One day as it was snowing, we started to make snowballs. So, I charged my camera and my flash, and as they were playing, I photographed them. I did longer apertures and the flash constructed the white. I took pictures of the littles priests as they were bending the “rules” …
Since 2001, the Berthet-Aittouarès gallery has been presenting the diverse aspects of the profound and singular work of the great Italian photographer Mario Giacomelli.
Today, we are going to show thru 35 old prints, most of them unseen vintages, a new lecture of the seminarian’s cult series made at the beginning of the 60’s after his incursion in the episcopal seminar of Senigallia.
This series was first seen in 1963 at the Photokina of cologne, then in 1967 John Szarkowski will open the doors of the photographic collection of MoMA in New York.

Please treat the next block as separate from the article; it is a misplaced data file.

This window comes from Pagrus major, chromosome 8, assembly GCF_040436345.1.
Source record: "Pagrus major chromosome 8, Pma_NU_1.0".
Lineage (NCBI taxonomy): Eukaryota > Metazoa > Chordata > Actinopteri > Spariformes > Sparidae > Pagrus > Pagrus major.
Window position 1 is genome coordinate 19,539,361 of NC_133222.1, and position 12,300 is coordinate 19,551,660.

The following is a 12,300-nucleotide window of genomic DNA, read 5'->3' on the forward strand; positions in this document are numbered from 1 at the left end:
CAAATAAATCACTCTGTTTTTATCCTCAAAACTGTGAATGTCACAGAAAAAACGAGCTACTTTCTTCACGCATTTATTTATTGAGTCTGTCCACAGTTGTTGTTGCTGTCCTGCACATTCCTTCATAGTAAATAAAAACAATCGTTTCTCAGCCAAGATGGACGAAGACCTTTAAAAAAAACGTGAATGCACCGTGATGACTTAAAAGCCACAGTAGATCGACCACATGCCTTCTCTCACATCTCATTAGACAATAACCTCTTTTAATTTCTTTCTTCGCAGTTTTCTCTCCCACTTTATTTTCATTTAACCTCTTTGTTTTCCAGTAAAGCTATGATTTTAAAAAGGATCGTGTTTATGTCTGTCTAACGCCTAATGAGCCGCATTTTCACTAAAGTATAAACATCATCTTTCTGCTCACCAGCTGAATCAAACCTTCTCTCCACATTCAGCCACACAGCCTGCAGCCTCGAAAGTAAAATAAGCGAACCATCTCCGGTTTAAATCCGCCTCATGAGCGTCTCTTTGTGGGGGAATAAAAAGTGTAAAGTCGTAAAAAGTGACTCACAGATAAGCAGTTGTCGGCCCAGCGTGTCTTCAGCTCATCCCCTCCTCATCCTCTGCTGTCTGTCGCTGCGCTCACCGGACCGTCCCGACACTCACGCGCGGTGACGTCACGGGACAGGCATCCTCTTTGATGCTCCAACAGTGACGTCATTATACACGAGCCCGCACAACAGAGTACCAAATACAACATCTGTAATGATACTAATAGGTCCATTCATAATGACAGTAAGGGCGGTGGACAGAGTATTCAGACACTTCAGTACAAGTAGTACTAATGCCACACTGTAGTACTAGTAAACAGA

The artist stays in the usual esthetics of his works, made of contrasts between the black cloths and the radiant snow, the image that Giacomelli puts forward is a component of the reality of these young men that isn’t always at the heart of a vocation. We have met one of these seminarians, Gianfranco, whom for the first time in the framework of this exhibition, has revealed to us the genesis of theses famous photographs.
In putting forward for the young priests Io non ho mani che me accarezzino il volto, the first verse of a poem written by Father Davide Maria Turolo, we give the tone, humanist, social and political of these pictures consecrated to young men subtracted from the affection of their family or the love that their age can bring.
Since the opening of the gallery in 1986, Michèle Aittouarès and Odile Aittouarès-Inzerillo have made the same choices as they would for their personal collections and confront paintings, drawings, sculptures, photographs or videos.